Earlier this week, the Electric Reliability Council of Texas called an emergency meeting. These are dire times in the wake of the recent disaster that this state was forced to suffer through. In fact, four board members and one director have already resigned from their posts and rightfully so. This is the sort of screw up that should cost many their jobs.
The aforementioned resignations took place after the meeting and Greg Abbott said that he welcomed them. The Public Utility Commission oversees the Electric Reliability Council of Texas. All of the energy sources that failed completely during the catastrophic storm have ERCOT in serious hot water. No one is looking to sweep this under the rug.
There’s just one issue with the resignations. None of the board members in question actually reside in the state of Texas. How effective are these decisions going to be when the members are not in the state? This simple fact has raised a wide range of questions in the aftermath of the storm and makes us wonder if this was always destined to happen.
If all of the board members live out of state, this does not make life very easy for the residents who are trapped in igloos when the weather takes a turn for the worse. The Houston Chronicle has more about this developing story.
“Chair Sally Talberg, vice-chair Peter Cramton, and board members Raymond Hepper, Terry Bulger and Vanessa Anesetti-Parra will step down after an emergency meeting Wednesday, according to the Public Utility Commission, which oversees the grid manager.
Among the 15 ERCOT board members, Bulger oversees the finance and audit committee and Hepper chairs the human resources and governance committee. Craig S. Ivey, who was set to fill the open 16th seat on ERCOT’s board is withdrawing his candidacy, the PUC said.
“We look forward to working with the Texas Legislature, and we thank the outgoing Board Members for their service,” ERCOT said in a statement released Tuesday afternoon.
The Chronicle and other local outlets are definitely more well equipped to tell this story than most non Texans. They are offering additional background on the board members that have stepped down. “Talberg lives in Michigan and joined ERCOT’s board in January 2020 and was a former Michigan utility regulator. Before her seven years on the Michigan Public Service Commission, Talberg was a senior consultant at Public Sector Consultants and an advisor to the PUC. She has a master’s degree in public affairs from the University of Texas, according to ERCOT’s website.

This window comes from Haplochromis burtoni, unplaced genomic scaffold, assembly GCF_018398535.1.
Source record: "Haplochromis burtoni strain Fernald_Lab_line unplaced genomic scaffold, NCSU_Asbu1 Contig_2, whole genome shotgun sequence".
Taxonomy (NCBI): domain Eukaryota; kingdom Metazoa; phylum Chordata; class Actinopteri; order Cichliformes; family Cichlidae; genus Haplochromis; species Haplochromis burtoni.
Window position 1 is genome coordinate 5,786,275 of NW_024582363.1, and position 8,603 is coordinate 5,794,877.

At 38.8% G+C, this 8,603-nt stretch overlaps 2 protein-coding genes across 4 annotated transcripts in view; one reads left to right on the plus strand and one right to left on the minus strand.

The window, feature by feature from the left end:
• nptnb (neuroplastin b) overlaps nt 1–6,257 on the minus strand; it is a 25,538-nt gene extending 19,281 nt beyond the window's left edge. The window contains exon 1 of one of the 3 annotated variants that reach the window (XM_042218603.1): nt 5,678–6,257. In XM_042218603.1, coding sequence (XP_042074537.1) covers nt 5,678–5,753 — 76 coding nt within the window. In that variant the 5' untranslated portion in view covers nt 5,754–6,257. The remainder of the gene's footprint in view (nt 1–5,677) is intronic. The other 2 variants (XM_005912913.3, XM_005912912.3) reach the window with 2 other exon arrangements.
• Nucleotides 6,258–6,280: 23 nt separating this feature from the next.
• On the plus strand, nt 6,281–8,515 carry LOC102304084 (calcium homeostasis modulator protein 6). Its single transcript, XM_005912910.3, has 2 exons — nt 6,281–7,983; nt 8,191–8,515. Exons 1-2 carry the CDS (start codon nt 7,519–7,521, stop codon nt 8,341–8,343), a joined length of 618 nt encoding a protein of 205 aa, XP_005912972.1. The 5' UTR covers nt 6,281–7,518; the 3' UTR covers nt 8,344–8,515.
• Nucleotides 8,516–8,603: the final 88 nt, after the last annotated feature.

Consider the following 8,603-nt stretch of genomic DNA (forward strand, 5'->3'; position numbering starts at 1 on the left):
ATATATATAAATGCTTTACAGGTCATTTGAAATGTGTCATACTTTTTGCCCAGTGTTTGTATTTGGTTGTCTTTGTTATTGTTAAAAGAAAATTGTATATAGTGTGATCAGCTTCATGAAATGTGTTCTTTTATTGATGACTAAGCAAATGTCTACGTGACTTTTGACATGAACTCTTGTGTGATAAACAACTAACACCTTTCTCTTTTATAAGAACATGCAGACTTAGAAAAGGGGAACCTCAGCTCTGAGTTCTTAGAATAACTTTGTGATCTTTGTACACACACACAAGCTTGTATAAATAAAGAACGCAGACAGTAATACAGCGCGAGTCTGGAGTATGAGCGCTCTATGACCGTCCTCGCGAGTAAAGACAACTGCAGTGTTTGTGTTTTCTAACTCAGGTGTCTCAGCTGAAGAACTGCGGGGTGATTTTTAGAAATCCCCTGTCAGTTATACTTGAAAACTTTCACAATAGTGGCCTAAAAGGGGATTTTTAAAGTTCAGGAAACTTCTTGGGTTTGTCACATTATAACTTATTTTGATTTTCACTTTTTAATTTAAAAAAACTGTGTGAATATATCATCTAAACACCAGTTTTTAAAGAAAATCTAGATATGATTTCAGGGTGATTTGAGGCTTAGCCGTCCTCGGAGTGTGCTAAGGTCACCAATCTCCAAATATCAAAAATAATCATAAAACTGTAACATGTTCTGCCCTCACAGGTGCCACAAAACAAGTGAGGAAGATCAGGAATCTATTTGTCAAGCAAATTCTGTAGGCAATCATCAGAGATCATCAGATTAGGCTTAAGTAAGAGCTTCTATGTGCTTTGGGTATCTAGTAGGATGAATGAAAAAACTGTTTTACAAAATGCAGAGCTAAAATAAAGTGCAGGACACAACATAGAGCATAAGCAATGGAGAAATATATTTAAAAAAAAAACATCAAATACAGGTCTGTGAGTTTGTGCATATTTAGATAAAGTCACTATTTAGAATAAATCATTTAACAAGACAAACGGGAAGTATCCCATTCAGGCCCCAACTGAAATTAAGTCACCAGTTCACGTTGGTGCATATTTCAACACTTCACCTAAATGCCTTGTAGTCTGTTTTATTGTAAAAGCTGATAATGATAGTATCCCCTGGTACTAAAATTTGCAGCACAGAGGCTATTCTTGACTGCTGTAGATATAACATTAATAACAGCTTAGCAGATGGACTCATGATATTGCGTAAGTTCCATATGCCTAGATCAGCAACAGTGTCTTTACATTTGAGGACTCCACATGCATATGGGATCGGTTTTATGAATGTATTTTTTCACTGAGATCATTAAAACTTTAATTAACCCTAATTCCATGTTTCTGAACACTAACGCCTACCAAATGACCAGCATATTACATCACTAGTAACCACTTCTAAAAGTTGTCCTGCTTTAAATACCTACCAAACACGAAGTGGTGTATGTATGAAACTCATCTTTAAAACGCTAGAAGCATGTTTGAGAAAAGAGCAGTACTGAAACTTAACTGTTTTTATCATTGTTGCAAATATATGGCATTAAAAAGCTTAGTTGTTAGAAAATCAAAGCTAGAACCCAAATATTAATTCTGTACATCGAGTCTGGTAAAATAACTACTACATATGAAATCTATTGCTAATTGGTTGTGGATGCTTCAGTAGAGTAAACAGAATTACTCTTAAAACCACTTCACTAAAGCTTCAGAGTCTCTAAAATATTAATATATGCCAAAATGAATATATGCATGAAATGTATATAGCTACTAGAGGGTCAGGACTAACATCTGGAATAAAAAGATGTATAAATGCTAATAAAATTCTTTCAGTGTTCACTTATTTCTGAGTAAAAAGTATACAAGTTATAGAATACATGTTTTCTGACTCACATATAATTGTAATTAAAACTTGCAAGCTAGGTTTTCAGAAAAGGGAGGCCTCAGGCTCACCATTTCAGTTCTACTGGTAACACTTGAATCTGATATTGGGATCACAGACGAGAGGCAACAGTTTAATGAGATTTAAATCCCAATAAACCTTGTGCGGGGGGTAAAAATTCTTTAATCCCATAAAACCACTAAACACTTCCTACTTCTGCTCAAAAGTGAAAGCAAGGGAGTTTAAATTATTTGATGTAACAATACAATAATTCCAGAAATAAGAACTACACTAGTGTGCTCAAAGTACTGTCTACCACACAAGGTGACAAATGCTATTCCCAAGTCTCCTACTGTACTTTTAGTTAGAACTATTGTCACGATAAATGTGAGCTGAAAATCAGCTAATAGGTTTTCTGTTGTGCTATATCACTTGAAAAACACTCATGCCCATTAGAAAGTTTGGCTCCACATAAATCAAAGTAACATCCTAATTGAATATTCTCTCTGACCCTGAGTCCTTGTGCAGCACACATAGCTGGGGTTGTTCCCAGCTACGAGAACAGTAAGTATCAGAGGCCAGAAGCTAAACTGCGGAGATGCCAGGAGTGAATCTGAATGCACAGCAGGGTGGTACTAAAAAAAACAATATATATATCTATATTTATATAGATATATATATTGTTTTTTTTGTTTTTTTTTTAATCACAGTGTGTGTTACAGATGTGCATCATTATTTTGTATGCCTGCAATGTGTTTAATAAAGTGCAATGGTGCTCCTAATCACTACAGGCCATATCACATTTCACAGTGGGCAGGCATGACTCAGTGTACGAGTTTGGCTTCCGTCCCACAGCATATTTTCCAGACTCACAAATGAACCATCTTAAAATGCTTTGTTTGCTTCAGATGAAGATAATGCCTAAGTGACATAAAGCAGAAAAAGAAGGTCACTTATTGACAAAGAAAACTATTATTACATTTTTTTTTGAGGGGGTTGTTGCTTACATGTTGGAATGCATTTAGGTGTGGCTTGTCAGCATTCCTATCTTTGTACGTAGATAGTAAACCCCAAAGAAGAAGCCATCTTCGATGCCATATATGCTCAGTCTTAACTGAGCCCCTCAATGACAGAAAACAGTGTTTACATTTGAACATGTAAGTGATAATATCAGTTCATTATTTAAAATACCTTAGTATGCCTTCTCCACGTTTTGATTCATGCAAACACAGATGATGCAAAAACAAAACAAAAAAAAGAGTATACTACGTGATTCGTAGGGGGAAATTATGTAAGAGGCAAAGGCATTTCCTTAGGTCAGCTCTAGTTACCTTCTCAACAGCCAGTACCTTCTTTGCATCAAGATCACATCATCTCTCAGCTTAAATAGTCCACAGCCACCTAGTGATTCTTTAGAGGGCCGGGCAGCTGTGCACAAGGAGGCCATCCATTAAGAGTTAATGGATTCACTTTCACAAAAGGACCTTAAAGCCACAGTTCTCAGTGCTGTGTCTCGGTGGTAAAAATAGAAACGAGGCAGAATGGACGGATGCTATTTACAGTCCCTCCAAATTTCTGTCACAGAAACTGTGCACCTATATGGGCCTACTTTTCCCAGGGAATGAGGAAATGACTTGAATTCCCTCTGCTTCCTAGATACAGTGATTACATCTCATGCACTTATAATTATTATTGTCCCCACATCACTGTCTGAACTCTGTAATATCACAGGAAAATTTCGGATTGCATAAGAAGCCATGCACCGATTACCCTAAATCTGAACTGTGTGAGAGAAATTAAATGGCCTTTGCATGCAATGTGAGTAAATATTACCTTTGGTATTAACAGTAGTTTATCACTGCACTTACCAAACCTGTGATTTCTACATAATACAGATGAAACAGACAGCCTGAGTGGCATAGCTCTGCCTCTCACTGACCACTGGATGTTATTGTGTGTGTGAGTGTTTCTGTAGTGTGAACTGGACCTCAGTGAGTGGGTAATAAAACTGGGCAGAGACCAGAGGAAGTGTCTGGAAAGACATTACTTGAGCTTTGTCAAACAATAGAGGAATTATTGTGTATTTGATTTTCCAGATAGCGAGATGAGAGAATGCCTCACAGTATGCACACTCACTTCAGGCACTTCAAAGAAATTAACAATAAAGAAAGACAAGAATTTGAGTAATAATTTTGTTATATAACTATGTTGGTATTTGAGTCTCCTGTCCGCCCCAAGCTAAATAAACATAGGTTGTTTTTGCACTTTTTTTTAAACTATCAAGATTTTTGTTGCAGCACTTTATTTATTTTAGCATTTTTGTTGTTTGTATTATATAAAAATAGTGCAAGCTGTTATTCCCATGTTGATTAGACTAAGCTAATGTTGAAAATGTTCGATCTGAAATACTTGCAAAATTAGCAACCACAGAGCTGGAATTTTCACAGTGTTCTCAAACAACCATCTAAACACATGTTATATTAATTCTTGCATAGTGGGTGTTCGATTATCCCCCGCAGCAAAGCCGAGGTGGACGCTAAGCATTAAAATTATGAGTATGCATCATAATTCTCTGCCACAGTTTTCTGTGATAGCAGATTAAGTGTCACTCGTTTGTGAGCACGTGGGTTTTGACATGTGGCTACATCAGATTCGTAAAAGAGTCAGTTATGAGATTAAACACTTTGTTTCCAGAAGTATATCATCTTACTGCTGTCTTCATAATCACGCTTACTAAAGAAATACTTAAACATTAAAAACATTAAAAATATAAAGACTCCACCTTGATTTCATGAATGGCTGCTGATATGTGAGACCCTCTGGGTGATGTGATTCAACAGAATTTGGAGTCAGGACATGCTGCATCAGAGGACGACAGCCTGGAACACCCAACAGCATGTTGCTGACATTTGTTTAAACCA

Cramton, of Del Mar, Calif., joined ERCOT’s board in October 2015. He is an economics professor at the University of Maryland and the University of Cologne. He studied electricity market design and serves as an economist and advisor to startups in finance, insurance and communications.
Bulger, who lives in the Chicago suburb of Wheaton, according to ERCOT, has more than 35 years of experience in banking. Abbott promised a state investigation of ERCOT to “ensure that the disastrous events of last week are never repeated.”
Hepper, who lives in Lewiston, Maine, according to his LinkedIn profile, was the former general counsel for ISO New England, which operates the electric grid and wholesale markets across six states in the Northeast.
Anesetti-Parra, who lives in Ontario, Canada, is vice president of regulatory and compliance for Canada-based Just Energy. She has more than 19 years of experience in retail energy, according to her LinkedIn profile,” the newspaper shares.
Why are so few talking about the PUC? They are THE oversight committee for ERCOT. Any failure of ERCOT is a failure of the PUC. Any fix will likely need to start with the PUC rules, oversight etc. #txlege.
— James Frank (@RepJamesFrank) February 21, 2021
This story is not going to be over anytime soon. Lawsuits will be filed and the Public Utilities Commission is going to be held responsible for what has taken place. Millions of Texans are still reeling from all of the damage that was caused during the storm. Now that the state legislature is currently in session, we wait to see what will be done (if anything at all) by Governor Abbott. No one should be holding their breath there.